India’s transportation architecture should be based on a combination of fuel sources, instead of focussing just on electric vehicles, government-run think tank NITI Aayog said recently. Doing that would give much-needed relief to the country’ automobile manufacturers, argued Aayog member V. K. Saraswat argued.
He said, “India’s transportation architecture would be based on three aspects—maturity of technology, cost-effective and how close it is to sustainability. Based on these, India will be rolling out its transportation design. It will be a mix of conventional internal combustion engines, electric vehicles, hybrid vehicles and other evolving technologies.”
According to Saraswat, relying on just one form of fuel will be more of an impediment to the government’s green mobility push.
The NITI Aayog member further stated that switching to 100% electric power is not viable in India due to a number of reasons such as high cost of EV manufacturing and inadequate availability of raw materials needed for the production of lithium-ion batteries.
“Importing raw material for manufacturing lithium-ion batteries for electric vehicles can’t be a substitute for importing crude oil. The idea is to reduce India’s import bill. If oil is replaced by lithium in imports, it beats the basic idea of reducing import costs for India,” added Saraswat.
Incidentally, the government-appointed think tank is currently pitching for methanol as a more efficient alternative to fossil fuels. As per reports, the Aayog, in its recommendations to the government, had stated that methanol-based hybrid vehicles would be powered by electricity generated on board from the chemical.
It had further argued that vehicles fueled by conventionally-generated electricity are neither sustainable nor cost-effective. As per a government official close to the development, NITI Aayog’s reasoning is based on the following facts: methanol is more easily available, less polluting and has higher electricity mobility than gasoline.
The official had said on condition of anonymity, “Lithium is not an easily available resource and the world will run out of the basic resource if all switch over to lithium-ion batteries for electric vehicles. Hence, it is not a sustainable solution. Moving to electric vehicles would require setting up of large infrastructure, mainly charging stations across the country, and it would put an additional burden on already growing demand for electricity.”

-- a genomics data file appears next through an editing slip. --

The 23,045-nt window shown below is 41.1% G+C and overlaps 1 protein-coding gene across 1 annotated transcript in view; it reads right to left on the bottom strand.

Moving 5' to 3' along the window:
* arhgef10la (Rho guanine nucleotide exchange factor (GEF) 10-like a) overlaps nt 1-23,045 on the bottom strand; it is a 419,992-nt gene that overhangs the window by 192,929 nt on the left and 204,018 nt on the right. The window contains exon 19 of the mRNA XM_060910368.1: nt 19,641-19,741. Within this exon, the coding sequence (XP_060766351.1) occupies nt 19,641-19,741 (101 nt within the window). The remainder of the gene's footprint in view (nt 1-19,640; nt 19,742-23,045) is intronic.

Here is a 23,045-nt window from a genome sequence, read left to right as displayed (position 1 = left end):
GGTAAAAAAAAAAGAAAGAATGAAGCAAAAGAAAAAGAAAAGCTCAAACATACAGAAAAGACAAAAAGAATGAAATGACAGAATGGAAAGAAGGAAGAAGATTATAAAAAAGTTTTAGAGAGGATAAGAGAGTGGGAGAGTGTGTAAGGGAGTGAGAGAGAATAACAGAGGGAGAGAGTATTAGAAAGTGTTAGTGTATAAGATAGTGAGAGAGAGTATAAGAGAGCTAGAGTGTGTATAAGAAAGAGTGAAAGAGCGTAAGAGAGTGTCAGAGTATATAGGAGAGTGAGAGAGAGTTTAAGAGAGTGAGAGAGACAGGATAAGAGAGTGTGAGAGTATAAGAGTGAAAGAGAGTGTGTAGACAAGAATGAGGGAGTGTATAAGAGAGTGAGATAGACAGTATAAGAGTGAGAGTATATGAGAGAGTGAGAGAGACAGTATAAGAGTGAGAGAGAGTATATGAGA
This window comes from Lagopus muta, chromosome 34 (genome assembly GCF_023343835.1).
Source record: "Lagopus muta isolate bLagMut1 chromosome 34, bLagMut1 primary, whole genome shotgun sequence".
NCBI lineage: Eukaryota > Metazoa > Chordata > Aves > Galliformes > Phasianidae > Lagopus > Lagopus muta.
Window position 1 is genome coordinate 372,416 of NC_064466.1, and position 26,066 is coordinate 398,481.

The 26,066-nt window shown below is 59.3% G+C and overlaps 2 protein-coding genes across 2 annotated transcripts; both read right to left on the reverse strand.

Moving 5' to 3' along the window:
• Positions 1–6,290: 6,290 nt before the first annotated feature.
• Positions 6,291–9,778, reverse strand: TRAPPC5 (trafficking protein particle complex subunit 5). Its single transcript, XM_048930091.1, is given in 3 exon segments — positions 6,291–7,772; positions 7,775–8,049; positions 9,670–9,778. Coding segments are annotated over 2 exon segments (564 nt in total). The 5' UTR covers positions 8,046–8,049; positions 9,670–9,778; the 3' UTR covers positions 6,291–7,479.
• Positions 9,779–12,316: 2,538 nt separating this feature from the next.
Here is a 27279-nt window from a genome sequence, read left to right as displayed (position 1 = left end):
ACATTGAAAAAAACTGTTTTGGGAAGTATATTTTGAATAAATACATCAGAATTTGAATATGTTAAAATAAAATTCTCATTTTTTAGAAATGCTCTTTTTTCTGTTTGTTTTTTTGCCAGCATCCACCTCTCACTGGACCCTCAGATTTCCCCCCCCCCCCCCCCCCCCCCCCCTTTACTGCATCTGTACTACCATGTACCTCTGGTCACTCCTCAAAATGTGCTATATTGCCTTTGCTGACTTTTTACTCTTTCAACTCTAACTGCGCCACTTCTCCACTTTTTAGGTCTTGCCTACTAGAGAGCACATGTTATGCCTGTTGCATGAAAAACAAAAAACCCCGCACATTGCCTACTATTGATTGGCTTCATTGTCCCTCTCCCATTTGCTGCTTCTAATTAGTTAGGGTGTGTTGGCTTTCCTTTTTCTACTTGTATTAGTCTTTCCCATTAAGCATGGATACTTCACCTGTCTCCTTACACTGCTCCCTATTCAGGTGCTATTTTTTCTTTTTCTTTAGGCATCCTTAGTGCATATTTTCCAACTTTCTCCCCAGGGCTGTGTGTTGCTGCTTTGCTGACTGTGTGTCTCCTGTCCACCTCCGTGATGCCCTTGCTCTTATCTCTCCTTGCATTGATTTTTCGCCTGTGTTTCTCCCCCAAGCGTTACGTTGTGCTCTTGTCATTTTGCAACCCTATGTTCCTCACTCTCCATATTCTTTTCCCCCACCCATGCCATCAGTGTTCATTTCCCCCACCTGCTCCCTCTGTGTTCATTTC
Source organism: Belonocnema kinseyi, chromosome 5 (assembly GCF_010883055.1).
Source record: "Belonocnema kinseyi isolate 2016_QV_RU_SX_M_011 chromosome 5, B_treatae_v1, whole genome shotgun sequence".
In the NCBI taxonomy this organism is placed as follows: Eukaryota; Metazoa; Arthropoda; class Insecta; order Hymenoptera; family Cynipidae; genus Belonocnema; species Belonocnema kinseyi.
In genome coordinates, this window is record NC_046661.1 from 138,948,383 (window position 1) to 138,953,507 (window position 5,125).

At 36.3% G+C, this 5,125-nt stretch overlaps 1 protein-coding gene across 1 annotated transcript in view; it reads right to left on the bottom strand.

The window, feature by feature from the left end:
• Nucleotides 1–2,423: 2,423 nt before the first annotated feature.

When asked about the white paper on methanol that NITI Aayog was supposed to submit, Saraswat clarified during the recent media interaction, “There won’t be any white paper now. We will be coming out with three detailed project reports on India’s methanol-based transportation. The reports will be on methanol production, conversion of internal combustion engines to hybrid engines and infrastructure required for having a methanol-based transportation system in India.”
However, he added that alternative fuels like coal and biomass-derived methanol and ethanol boast enormous potential in India. To fully reap their benefits, the government will have to provide incentives such as viability gap funding as well as subsidies for setting up methanol production facilities across the country.
According to a recent report by FICCI and Rocky Mountain Institute, titled ‘Enabling India’s Transition to Electric Mobility’, in the passenger vehicle sector, the country’s shift to shared, electric and connected mobility could help save up to $300 Bn (INR 20 Lakh Cr) in oil imports and nearly 1 gigatonne of carbon dioxide emissions by 2030.
While shifting to all electric vehicles by 2030 might be too ambitious a goal, introducing a mix of renewable alternative fuels like methanol, as NITI Aayog member V.K. Saraswat stated, could make the Indian government’s green mobility mission more achievable.